July 27, 2011

BSC #83, Stacey vs. the BSC: You’re Fired

Posted in books tagged , , , , at 9:58 pm by Jenn

Geez, Kristy, were you born in a barn?

Summary: Stacey has been spending a lot of time with Robert and his friends (which is why she kept missing meetings and jobs in Jessi and the Troublemaker), and the BSC girls don’t like it. Stacey’s started to feel more mature than the other girls and wonders if she’s outgrowing them and the club. She gets so caught up with her new friends that she misses more jobs, keeps showing up late to meetings, and complains (to herself) about the BSC girls’ perceived immaturity.

Admittedly, the girls are being a bit childish, especially Dawn and Mary Anne, who are basically spying on Stacey. They show up at her house while she’s throwing a party for a bunch of her new friends; the only BSC girl she invited was Claudia, who felt strange not telling the other girls about the party. The girls are helping their charges put on a talent show, and Stacey skips out on it so she doesn’t have to see them, which upsets Charlotte, who was nervous about playing the piano there.

This is the last straw for the BSC girls, who lay out everything Stacey’s been doing lately. They’re especially mad at her for hurting Charlotte (which I agree was a pretty rotten move for her to make). Stacey announces that she’s tired of Kristy being bossy, of having to come to meetings three times a week, and of the BSC girls’ immaturity. She quits, and Kristy tries to save face by firing her, but either way, Stacey’s out of the club. The final scene is her going to Charlotte’s piano recital at 5:30 on a Friday.

Thoughts: I remember being so shocked by this book when I first read it. People don’t leave the BSC! It’s like the mob – the only way you get out is when you die!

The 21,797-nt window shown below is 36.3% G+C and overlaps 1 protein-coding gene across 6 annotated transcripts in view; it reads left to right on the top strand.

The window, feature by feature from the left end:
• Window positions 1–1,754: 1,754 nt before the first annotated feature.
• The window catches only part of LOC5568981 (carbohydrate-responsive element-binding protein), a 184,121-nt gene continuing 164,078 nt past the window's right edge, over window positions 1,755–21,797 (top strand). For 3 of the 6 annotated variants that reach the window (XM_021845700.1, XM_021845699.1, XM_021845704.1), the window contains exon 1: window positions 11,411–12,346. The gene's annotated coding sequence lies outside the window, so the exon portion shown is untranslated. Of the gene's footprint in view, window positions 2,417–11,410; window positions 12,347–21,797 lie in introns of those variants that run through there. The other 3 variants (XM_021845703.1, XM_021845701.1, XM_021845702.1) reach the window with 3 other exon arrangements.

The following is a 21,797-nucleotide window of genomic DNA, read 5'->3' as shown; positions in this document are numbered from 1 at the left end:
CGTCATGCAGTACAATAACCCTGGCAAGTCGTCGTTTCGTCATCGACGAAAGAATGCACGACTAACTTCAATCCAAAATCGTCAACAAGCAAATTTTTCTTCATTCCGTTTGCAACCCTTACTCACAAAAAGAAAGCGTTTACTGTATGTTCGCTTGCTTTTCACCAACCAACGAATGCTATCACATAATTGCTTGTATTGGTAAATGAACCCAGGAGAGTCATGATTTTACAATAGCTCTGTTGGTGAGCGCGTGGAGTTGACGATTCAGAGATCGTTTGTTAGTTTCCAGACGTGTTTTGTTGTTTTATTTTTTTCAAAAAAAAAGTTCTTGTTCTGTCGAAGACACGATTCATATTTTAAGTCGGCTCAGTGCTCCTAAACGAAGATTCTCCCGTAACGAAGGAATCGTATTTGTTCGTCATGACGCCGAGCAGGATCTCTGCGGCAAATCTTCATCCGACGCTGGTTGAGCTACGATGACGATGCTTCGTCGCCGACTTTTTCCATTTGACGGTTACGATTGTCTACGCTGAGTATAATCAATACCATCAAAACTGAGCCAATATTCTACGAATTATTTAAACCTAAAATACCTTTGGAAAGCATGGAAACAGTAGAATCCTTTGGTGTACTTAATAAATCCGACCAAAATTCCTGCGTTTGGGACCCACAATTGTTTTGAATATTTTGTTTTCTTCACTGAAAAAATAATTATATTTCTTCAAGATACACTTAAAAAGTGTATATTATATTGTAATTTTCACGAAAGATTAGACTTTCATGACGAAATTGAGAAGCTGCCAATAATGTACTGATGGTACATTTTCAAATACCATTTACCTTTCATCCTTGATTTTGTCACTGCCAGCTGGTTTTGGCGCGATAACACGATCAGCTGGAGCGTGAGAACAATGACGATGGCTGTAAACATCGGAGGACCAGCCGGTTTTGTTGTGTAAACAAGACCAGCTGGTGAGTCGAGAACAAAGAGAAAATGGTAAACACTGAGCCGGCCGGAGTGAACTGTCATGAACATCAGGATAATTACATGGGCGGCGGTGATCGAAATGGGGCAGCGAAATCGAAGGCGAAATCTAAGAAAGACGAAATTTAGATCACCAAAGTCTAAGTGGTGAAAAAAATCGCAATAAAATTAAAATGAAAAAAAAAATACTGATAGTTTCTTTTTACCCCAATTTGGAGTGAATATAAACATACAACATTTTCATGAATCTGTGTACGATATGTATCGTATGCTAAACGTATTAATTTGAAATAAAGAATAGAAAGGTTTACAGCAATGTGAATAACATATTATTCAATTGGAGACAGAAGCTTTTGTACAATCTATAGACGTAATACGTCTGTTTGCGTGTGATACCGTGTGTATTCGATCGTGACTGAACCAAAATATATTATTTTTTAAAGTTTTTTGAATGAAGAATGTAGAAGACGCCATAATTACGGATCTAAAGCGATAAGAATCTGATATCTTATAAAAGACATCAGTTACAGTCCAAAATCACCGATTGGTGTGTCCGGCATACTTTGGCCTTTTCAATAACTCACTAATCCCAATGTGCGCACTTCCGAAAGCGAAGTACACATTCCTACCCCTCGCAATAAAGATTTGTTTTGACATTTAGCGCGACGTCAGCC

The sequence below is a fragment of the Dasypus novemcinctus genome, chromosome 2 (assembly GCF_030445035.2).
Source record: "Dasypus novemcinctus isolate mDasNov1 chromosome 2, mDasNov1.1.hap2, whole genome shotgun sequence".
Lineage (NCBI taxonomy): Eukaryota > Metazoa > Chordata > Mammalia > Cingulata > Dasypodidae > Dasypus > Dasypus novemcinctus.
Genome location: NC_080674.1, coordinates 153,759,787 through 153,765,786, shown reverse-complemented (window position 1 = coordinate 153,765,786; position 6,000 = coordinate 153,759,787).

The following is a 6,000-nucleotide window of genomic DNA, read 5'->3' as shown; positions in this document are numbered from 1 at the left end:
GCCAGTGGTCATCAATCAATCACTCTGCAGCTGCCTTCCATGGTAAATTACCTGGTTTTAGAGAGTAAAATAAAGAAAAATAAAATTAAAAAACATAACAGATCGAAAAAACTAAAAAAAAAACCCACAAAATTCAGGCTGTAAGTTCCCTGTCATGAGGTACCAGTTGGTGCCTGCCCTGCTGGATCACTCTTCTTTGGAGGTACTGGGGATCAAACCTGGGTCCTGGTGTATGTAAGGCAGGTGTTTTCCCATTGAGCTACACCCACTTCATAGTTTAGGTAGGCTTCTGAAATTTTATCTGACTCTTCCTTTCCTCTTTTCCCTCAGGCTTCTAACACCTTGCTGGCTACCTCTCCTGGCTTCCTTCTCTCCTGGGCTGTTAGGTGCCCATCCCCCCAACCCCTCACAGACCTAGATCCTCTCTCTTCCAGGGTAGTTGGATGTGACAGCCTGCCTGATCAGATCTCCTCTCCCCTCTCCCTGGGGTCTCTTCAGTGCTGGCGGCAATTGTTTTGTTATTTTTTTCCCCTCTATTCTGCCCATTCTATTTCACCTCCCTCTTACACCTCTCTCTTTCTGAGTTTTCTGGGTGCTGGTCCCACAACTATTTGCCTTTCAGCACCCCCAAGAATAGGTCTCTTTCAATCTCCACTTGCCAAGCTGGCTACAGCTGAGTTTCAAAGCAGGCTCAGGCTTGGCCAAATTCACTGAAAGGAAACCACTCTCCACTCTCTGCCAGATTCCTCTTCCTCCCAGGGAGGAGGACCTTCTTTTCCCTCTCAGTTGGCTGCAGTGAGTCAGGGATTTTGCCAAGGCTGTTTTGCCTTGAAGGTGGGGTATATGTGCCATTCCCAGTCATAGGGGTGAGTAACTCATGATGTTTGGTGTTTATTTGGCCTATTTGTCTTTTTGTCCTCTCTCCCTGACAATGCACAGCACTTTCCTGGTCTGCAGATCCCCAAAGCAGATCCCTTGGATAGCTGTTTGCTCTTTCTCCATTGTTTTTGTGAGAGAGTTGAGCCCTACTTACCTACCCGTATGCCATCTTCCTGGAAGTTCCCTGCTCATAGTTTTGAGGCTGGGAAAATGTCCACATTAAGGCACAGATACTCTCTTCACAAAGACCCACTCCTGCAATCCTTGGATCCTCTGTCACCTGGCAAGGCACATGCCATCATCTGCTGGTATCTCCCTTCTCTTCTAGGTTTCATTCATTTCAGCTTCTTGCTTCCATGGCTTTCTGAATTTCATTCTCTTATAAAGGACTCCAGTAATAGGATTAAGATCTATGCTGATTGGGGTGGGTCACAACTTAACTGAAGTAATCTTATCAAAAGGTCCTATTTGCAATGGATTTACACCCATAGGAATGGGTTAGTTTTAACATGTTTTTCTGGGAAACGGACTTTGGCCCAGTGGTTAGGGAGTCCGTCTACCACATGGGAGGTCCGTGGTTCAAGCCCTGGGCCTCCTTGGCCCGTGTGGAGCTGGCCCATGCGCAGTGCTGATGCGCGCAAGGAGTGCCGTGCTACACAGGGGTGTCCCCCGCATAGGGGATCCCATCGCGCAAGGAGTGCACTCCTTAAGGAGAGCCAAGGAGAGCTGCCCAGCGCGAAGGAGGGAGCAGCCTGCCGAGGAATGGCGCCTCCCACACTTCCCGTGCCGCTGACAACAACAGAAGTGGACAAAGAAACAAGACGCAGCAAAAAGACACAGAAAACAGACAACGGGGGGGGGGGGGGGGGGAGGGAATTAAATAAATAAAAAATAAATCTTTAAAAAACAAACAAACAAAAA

“Kristy reported that Melody did not live up to her name.” Ha!

Why would Dawn agree to go to a place called Burger Town? And why would Kristy and Mary Anne take her there? They’re just asking for a night full of whining.

Charlotte knows how to correctly use an apostrophe. Charlotte is smarter than most American adults.

Stacey calls Mallory meek, but I wouldn’t say that’s true at all. Dorky, yes; meek, no. Mary Anne’s the meek one.

Kristy, I don’t think you can fire someone from a club. Nice try, though.

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3 Comments »

  1. Lara said,

    Maybe the BSC girls are jealous of Stacey. Meeting a lot of new friends and having a boyfriend is great. Or in some selfish way, it made her look good among others. (Robert is Stacey’s Boyfriend, isn’t it?)

    I don’t side with Stacey, but, when you’re getting older, you get tired of other’s bossiness around you. Right? That’s because you want to do something, and you like to decide on your own. Then it will be a conflict with your friends because they have different opinions about whatever it is.

    Honestly, Stacey’s acting bitchy in that book. How can she think that the BSC is immature while she’s just dropping her responsibility she has engaged with them just to hang out with boys?

    As for the old friends, like Stacey’s BSC, they naturally feel bad that Stacey now found them boring. (I know you mention “immature” as perceived by Stacey, but I think it’s the same.)